Beaver Creek’s clear waters flow from the White Mountains north of Fairbanks, through the massive Yukon Flats to the Yukon River in Interior Alaska. It is a wonderful and wild piece of Alaska. On this 400 mile canoe trip you’ll hone your paddling and wilderness skills while crossing one of the wildest places on earth.
Last updated: March 29, 2018
What follows is a general flow of events. Expect the unexpected and prepare to be flexible.
Meet your guide(s) in Fairbanks for a pre-trip meeting at 4 pm at Arctic Wild headquarters.
It is a two hour drive from Fairbanks to Nome Creek where we start the canoe trip. After we load the canoes, your guide will lead a boat handling session to cover canoeing basics for beginners and help experienced paddlers brush up on technique. Then we’ll paddle four miles to a wooded campsite near a quiet slough. A long evening of twilight gives way to a chilly night.
After a relaxing morning, we can take a walk to familiarize ourselves with the wilderness before loading the canoes and paddling a dozen miles. These first few days of the trip offer the best hiking of the journey and a chance for us to settle into the rhythm of river life.
Paddle 15 miles as we round Big Bend, so named because the river does a big bend around the end of the limestone ridge we camped at the day before. We’ll float below several big cliffs, scanning for Peregrine Falcons and Rough-Legged Hawk nests. Several good evening hikes are possible.
The valley widens, exposing the breadth of the northern sky. Marshlands and ponds stretch away to the mountains’ flanks. The river meanders, often folding back upon itself. Moose favor the area; in years past we have seen as many as eight moose in the area. We will paddle about 15 miles each day before we descend 20 miles through a canyon, lined on each side by towering mountains. Majestic spruce forests cloak the steep slopes, and side creeks rush into Beaver Creek. Peregrine falcons wheel overhead. Dall sheep can be seen on the slopes of Victoria Mountain.
Quick current and majestic peaks continue to challenge and awe us. We emerge from the mountains to the edge of the Yukon Flats, a vast basin of sluggish creeks, ponds, lakes, and dwarf spruce forests. Leaving the mountains behind us, it feels like we are setting out to sea. Victoria Mountain remains visible for days as we paddle north into the sprawling Yukon Flats.
Welcome to the Flats! It is a maze of water, trees, and grass and Beaver Creek wanders its way through the heart of the Yukon Flats Wildlife Refuge. Expect to paddle 20 to 25 miles on each of these days which takes about 7 hours of paddling.
The Mighty Yukon. The enormous river whisks us westward and the sky yawns with puffy clouds on northern blue. With a 6 knot current we can cover 30 miles in 5 hours without much trouble and will have time each day to stop-in at Fish Camps, explore the sloughs and search-out old cabins on the forests. Wildlife here is different too with grizzly bear tracks instead of black bears and lynx and hares being much more common.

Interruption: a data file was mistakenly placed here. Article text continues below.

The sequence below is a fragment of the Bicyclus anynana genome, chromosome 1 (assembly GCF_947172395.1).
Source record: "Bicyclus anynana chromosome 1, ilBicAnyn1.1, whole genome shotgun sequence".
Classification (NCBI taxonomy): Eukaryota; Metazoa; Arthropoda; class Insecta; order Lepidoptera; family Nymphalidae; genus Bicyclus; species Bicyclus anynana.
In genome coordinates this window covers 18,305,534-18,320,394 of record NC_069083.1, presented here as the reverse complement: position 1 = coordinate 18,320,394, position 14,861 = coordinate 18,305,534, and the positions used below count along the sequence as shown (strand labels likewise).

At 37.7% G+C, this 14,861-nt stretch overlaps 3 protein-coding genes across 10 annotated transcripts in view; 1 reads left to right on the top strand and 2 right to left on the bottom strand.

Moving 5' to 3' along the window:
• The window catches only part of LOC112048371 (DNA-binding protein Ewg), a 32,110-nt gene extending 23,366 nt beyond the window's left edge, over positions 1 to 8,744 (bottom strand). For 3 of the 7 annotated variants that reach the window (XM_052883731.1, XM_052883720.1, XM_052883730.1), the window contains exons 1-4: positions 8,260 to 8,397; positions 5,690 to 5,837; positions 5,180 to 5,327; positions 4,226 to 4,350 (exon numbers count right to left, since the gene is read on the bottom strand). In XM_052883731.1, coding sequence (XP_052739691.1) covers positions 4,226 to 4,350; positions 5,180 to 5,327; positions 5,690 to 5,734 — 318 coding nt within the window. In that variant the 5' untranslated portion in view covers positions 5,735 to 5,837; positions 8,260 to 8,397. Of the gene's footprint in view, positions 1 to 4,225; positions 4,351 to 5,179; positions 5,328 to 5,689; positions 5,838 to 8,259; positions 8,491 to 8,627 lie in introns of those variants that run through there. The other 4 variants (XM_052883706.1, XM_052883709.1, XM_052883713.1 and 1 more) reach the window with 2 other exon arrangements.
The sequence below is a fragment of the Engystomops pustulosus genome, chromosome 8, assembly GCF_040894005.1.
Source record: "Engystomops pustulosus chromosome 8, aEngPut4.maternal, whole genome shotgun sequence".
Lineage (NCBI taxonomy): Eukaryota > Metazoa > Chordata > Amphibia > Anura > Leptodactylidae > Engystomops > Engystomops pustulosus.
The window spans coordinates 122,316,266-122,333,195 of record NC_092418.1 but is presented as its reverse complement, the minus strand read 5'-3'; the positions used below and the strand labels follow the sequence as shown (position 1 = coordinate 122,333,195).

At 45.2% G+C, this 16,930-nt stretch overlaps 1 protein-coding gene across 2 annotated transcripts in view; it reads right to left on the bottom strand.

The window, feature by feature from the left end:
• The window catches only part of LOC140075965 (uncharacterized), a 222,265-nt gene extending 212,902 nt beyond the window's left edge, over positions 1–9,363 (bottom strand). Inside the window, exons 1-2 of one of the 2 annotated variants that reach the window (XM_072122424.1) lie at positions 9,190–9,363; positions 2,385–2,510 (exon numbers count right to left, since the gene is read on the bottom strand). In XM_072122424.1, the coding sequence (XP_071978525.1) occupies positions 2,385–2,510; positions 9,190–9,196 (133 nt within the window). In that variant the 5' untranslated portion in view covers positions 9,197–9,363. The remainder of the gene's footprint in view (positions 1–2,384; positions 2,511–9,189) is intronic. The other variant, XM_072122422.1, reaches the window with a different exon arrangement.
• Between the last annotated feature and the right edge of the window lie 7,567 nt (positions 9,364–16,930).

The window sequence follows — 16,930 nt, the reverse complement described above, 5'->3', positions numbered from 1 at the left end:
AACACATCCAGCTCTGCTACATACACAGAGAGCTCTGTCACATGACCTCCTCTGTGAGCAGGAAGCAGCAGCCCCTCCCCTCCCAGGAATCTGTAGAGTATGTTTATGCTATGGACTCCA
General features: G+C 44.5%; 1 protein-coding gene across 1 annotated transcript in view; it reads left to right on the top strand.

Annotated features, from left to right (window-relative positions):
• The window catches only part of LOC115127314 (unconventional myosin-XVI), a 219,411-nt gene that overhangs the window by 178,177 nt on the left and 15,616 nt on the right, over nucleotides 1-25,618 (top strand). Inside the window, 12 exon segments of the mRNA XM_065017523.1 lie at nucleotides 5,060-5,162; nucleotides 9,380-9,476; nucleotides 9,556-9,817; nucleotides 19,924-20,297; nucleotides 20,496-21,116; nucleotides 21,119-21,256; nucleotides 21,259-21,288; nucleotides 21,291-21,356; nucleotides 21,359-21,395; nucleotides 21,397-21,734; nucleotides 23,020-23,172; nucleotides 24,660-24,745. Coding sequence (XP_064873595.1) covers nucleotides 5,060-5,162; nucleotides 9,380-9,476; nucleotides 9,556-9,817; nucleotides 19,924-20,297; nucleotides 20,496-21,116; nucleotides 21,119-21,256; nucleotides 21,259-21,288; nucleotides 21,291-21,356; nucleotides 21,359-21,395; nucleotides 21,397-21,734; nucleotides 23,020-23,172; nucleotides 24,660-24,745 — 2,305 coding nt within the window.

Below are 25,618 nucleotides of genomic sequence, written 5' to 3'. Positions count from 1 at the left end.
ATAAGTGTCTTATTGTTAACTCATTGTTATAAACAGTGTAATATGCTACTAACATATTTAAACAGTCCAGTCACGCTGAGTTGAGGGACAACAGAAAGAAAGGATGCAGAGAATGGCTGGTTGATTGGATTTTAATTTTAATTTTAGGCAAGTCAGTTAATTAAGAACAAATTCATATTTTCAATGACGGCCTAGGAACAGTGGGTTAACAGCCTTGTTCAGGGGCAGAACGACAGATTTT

Stevens Village. We have a day to explore Jeff’s old home and to visit with the locals along the river.
It is a 1/2 a day paddle from Steven’s to the Dalton River Bridge where we meet the van for a 4 hour drive back to Fairbanks. Definitely time for a shower and clean socks!
Such a joy to spend days where time was meaningless. A wonderful adventure and I would like to return next year for a longer, more challenging trip.
You mentioned to me in an email that you have terrific guides - you do indeed. Dave is a superb guide. He is personable, knowledgeable about the Arctic, and has excellent group management skills. I appreciated the time he spent teaching me to read the map, which is not easy without trails. He allowed Adrian and me to hike at our own pace and he encouraged all of us to explore the area surrounding our campsites. I know the others would concur in my praise.
Transportation from Fairbanks, food while in the wilderness, stoves, cooking & eating utensils, boats, paddles, life jackets, safety & repair gear and professional guide service.
Rental equipment is available through Arctic Wild and is included
Lodging, non-camp meals, personal clothing and gear, waterproof river bag, fishing gear, and fishing license. Gratuity for guide(s). See our equipment list for packing suggestions.
July in the interior can be hot with temperatures even into the 90’s a possibility. But we can also have cool rainy summers with highs in the 50’s. Expect a mix of weather and be prepared for the extremes. Mosquitoes could be an issue on Beaver Creek, especially in the flats. DEET is essential. Along the Yukon bugs will likely not be a problem with the exception of the occasional horsefly.